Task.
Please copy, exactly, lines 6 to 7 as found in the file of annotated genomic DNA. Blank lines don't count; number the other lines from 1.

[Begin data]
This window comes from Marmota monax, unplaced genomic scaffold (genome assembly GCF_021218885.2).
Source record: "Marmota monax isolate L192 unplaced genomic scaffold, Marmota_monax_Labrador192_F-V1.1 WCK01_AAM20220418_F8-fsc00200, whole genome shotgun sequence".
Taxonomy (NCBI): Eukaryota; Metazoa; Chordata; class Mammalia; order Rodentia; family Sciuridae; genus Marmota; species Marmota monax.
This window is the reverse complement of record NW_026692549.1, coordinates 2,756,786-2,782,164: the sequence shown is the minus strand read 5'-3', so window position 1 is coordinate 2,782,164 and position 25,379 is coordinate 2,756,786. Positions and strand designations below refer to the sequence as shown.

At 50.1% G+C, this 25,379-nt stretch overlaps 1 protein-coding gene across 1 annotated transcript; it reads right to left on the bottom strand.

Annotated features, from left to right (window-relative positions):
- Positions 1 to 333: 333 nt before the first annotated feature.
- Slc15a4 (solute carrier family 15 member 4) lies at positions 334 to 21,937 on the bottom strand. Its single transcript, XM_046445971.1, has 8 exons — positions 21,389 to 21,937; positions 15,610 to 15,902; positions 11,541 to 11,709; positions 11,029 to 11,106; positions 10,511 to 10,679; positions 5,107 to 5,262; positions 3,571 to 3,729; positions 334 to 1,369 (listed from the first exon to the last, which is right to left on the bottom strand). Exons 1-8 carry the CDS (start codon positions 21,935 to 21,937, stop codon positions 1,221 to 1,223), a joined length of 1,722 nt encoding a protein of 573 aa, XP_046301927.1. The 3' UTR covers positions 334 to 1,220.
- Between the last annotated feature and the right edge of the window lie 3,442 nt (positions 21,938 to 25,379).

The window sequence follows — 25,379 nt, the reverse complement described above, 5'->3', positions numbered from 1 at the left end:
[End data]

Annotated features, from left to right (window-relative positions):
- Positions 1 to 333: 333 nt before the first annotated feature.